Friday, 15 November 2013

Risk Tolerance: Why and how to measure your own

It is standard best practice for a professional financial advisor to understand a client's risk tolerance. Since we, as DIY investors, have to be our own financial and investment advisor, that means we should be able to understand our own risk tolerance and apply the knowledge to achieve the same result. The desired end result is simply an investment portfolio that best suits our financial goals. A critical part of building an investment portfolio is to decide on an asset allocation, the mix of domestic and foreign stocks, bonds, GICs, cash (T-Bills or money market funds), real estate, commodities (gold or other) and risk tolerance plays an important role in that process. So how does risk tolerance fit in and contribute?

Risk tolerance vs Risk capacity vs Risk perception
A) Risk tolerance is an attitude, the preference a person has towards the balance between the chances of loss against potential gain. It is a psychological trait that is quite stable through a person's life, generally set by early adulthood, though it can change as a result of major life events, or evolve through the years, for example, as people get older their risk tolerance tends to decline. Everyone is different. Men tend to be more risk takers than women. Couples need to recognize that they are likely not to have the same attitude towards financial risk. Finding out differences and coming to an accommodation ahead of time within a couple will avoid strife down the road under the pressure of events. That's surely a big benefit on its own of obtaining a reliable measure of risk tolerance.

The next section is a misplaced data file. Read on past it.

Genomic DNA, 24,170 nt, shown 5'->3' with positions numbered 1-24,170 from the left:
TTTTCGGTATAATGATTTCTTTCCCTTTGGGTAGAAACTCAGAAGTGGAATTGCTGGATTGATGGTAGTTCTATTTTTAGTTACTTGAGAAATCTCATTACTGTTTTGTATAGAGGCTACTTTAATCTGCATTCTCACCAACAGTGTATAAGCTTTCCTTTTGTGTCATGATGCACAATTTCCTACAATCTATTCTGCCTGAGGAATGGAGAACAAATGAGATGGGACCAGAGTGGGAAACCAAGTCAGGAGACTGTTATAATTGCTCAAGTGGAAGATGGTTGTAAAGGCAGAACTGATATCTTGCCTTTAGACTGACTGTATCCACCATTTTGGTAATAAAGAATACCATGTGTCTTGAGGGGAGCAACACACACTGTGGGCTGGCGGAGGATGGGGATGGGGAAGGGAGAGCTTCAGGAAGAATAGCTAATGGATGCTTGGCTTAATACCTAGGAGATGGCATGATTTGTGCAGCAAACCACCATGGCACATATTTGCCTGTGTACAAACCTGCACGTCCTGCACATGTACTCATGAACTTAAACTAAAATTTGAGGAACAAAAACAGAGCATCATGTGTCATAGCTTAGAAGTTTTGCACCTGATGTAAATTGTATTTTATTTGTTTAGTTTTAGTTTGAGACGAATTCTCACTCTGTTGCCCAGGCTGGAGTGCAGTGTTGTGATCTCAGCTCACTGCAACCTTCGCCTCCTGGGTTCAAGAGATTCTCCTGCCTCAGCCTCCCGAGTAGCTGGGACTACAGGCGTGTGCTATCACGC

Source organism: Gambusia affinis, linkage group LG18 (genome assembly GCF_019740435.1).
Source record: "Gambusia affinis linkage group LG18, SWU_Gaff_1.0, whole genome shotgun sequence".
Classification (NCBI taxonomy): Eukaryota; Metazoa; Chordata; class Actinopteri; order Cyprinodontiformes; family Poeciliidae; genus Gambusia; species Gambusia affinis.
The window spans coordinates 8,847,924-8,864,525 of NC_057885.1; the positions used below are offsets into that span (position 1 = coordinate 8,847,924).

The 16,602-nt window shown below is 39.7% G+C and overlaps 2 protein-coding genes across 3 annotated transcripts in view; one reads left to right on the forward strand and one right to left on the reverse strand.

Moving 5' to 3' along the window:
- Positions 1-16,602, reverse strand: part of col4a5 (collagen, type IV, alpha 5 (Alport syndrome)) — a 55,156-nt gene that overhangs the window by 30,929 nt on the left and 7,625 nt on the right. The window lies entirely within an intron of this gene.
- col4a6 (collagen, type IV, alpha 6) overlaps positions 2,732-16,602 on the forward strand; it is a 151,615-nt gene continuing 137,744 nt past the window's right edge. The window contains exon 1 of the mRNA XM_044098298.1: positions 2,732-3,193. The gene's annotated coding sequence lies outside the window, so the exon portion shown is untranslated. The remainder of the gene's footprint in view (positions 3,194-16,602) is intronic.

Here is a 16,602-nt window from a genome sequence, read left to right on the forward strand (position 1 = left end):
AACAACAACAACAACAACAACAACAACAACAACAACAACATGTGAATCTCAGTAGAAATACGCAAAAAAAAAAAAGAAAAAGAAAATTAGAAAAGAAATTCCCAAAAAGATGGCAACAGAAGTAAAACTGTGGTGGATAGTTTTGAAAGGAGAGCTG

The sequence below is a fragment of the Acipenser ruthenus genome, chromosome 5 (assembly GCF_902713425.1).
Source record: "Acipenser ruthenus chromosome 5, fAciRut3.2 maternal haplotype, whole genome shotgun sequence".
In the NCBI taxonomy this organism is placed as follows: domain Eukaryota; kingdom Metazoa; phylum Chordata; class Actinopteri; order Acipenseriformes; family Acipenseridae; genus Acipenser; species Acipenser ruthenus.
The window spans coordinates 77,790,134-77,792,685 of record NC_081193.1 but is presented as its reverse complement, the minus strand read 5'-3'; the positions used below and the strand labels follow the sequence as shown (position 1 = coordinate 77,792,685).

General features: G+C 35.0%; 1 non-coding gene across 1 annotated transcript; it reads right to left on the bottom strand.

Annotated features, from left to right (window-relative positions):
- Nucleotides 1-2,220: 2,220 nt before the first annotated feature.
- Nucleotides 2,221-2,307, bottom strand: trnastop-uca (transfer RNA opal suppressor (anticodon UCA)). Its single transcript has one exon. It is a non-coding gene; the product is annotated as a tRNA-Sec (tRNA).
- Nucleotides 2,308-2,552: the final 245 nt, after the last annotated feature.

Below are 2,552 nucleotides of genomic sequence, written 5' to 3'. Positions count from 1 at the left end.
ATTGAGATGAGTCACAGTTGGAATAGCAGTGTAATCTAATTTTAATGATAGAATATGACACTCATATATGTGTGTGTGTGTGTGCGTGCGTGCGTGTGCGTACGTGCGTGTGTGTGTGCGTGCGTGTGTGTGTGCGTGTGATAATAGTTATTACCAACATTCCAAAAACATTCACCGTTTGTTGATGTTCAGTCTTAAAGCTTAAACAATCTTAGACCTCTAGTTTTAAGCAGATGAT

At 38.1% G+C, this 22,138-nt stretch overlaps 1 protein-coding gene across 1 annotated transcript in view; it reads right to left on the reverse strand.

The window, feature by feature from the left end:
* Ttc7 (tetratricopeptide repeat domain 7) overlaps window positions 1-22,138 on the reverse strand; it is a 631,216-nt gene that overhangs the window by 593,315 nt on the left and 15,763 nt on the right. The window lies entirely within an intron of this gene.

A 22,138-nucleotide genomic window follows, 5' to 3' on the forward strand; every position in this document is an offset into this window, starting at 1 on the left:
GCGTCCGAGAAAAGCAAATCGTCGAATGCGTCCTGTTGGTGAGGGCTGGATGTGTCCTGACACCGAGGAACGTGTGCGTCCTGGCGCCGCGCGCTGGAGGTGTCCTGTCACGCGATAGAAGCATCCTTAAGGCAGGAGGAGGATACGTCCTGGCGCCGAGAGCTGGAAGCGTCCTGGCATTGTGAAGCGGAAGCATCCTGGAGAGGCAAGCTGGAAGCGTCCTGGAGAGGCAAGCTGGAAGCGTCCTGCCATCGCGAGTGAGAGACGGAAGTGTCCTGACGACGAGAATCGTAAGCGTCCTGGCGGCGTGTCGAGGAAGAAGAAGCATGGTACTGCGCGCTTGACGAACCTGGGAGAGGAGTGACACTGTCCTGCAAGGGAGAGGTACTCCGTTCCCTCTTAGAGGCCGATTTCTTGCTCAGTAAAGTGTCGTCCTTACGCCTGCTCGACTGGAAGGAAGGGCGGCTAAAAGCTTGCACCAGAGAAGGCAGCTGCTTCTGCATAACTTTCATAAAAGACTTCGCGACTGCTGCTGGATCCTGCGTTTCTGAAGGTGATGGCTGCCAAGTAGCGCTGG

The people of some countries are more risk averse than others - apparently, Australians are more willing to take on financial risk than Americans who are more willing than the British, according to FinaMetrica in On the Stability of Risk Tolerance, which has collected hundreds of thousands of standardized surveys across these these countries. Another interesting point is that risk tolerance can differ markedly for a person towards physical, social, ethical, health and financial matters. The physical dare-devil might be a financial wimp, or vice versa.

The key result of matching risk tolerance with an eventual portfolio structure is that the investor should be comfortable with the portfolio. When the portfolio varies with market events there is less chance of a bad reaction when the portfolio behaves according to its matching risk level. The bad reaction can consist of emotional turmoil or it can consist of hasty ill-timed actions such as the notorious example of selling out after a temporary market plunge. However, as FinaMetrica note in their document on how to interpret the results of their risk tolerance survey, there is not an automatic consistency between the way someone reacts to an actual bad event, which they call "loss tolerance", and the risk he/she was willing to take.

B) Risk capacity measures the ability of a person to withstand negative outcomes before a person's standard of living is materially affected. It measures facts, most typically:

  • Time horizon (the longer before you need income or the capital back the higher the risk capacity), 
  • Wealth (the greater your assets, the more you can lose before it hurts)
  • Other Income (again the higher this is, the greater the risk capacity)
The UK regulatory body, the Financial Services Authority, says in its publication Guidance Consultation Assessing Suitability, that it is important to measure risk tolerance separately from risk capacity. Otherwise it is impossible to know which aspect is being measured. Part of the job is to compare and reconcile risk tolerance and risk capacity. Lots of tolerance with low capacity is a big danger while low tolerance and high capacity means missed opportunity e.g. the opportunity to earn higher returns and a better lifestyle in retirement or a greater legacy to leave behind.